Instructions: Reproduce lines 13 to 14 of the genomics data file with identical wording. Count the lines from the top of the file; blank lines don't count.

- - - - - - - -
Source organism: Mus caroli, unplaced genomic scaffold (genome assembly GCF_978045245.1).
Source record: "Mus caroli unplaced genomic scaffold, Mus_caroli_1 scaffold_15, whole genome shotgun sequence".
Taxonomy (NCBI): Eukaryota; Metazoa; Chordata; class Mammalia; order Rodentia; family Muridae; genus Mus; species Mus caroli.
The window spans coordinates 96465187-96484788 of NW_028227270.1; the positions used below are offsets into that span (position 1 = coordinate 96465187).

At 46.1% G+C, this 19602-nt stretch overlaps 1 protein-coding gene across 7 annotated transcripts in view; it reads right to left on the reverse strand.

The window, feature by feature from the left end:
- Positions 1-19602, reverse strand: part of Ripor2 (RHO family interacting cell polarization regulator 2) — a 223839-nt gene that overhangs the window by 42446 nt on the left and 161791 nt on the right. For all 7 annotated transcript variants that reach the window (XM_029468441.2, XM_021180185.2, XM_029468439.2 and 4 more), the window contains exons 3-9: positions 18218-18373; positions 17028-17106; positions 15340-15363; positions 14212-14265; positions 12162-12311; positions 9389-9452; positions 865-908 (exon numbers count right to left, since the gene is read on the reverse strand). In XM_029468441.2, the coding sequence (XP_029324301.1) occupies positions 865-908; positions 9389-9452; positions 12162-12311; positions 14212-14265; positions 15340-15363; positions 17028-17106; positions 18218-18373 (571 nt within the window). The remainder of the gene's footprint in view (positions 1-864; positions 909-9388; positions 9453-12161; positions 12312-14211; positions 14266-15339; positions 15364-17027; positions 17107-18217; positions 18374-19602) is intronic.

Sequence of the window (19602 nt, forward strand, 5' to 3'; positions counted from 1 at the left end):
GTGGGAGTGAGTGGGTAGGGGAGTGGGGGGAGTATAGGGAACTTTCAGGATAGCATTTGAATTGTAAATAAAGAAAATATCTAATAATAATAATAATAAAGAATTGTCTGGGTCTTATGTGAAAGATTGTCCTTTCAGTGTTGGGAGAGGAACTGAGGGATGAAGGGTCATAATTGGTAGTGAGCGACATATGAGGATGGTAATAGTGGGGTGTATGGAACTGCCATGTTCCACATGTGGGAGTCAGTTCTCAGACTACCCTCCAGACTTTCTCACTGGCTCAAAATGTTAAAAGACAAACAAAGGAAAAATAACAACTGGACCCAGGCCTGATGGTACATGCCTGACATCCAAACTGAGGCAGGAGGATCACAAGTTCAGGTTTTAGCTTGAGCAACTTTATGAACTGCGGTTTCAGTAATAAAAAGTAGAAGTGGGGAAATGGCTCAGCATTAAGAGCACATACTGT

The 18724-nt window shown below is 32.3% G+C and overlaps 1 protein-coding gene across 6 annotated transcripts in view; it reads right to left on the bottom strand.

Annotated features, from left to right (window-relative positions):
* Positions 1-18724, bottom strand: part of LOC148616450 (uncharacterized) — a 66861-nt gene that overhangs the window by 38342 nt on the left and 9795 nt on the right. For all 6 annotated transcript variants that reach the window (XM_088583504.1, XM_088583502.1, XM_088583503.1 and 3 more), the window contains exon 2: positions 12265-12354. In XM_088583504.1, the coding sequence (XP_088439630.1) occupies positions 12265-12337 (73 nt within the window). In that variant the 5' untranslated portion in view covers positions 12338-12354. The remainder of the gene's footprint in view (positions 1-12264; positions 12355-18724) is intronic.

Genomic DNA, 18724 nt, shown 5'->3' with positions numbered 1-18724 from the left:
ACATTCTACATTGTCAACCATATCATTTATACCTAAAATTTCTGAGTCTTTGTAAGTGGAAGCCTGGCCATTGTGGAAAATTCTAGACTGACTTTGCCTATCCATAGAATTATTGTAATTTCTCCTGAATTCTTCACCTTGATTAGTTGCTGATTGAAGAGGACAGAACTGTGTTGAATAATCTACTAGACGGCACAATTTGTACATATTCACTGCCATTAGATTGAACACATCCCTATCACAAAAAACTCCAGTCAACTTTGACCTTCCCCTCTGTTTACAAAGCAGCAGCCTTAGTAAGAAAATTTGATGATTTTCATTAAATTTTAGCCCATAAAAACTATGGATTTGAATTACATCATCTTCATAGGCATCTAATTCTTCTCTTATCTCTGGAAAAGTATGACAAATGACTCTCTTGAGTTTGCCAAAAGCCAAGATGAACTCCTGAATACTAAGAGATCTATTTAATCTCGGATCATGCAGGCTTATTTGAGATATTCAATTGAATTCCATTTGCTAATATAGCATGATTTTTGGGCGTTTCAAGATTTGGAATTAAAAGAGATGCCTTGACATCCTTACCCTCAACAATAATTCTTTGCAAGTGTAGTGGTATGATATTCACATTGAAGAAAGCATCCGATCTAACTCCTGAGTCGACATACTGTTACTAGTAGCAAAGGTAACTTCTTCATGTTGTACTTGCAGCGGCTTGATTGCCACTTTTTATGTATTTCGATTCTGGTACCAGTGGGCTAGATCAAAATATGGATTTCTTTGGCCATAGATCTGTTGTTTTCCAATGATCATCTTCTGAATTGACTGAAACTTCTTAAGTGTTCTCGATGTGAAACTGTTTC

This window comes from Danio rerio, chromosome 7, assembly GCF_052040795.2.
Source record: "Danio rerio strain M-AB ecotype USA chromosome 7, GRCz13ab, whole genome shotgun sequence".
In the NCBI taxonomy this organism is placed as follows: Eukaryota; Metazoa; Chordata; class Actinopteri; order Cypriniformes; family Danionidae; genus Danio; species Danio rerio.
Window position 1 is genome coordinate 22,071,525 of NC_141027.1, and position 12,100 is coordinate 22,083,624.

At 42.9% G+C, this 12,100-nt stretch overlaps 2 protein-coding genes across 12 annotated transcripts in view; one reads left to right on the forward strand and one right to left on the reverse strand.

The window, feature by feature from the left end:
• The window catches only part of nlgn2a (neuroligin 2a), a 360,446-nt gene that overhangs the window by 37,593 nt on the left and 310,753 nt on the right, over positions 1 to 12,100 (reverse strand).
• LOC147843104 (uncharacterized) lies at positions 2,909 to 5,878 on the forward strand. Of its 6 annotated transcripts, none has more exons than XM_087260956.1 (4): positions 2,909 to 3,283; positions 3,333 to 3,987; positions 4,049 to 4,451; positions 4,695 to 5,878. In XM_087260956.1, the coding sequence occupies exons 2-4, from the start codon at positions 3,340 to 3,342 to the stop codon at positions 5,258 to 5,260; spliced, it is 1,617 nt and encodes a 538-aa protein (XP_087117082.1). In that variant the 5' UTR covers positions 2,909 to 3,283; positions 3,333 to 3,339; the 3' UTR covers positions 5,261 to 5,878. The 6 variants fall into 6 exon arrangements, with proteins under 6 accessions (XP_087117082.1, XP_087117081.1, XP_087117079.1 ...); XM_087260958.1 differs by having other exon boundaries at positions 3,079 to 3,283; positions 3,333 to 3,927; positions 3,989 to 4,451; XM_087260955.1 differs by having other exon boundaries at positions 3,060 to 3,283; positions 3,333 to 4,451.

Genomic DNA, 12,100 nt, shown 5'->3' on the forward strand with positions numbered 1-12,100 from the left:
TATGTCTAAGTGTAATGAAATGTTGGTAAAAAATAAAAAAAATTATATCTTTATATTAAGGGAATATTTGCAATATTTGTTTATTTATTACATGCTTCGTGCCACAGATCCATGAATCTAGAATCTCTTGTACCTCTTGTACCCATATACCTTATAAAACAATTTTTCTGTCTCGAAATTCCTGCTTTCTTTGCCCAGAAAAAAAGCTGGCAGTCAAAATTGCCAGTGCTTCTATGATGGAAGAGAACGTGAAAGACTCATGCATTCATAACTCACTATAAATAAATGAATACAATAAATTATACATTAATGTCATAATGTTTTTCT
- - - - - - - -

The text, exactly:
Genomic DNA, 18724 nt, shown 5'->3' with positions numbered 1-18724 from the left:
ACATTCTACATTGTCAACCATATCATTTATACCTAAAATTTCTGAGTCTTTGTAAGTGGAAGCCTGGCCATTGTGGAAAATTCTAGACTGACTTTGCCTATCCATAGAATTATTGTAATTTCTCCTGAATTCTTCACCTTGATTAGTTGCTGATTGAAGAGGACAGAACTGTGTTGAATAATCTACTAGACGGCACAATTTGTACATATTCACTGCCATTAGATTGAACACATCCCTATCACAAAAAACTCCAGTCAACTTTGACCTTCCCCTCTGTTTACAAAGCAGCAGCCTTAGTAAGAAAATTTGATGATTTTCATTAAATTTTAGCCCATAAAAACTATGGATTTGAATTACATCATCTTCATAGGCATCTAATTCTTCTCTTATCTCTGGAAAAGTATGACAAATGACTCTCTTGAGTTTGCCAAAAGCCAAGATGAACTCCTGAATACTAAGAGATCTATTTAATCTCGGATCATGCAGGCTTATTTGAGATATTCAATTGAATTCCATTTGCTAATATAGCATGATTTTTGGGCGTTTCAAGATTTGGAATTAAAAGAGATGCCTTGACATCCTTACCCTCAACAATAATTCTTTGCAAGTGTAGTGGTATGATATTCACATTGAAGAAAGCATCCGATCTAACTCCTGAGTCGACATACTGTTACTAGTAGCAAAGGTAACTTCTTCATGTTGTACTTGCAGCGGCTTGATTGCCACTTTTTATGTATTTCGATTCTGGTACCAGTGGGCTAGATCAAAATATGGATTTCTTTGGCCATAGATCTGTTGTTTTCCAATGATCATCTTCTGAATTGACTGAAACTTCTTAAGTGTTCTCGATGTGAAACTGTTTC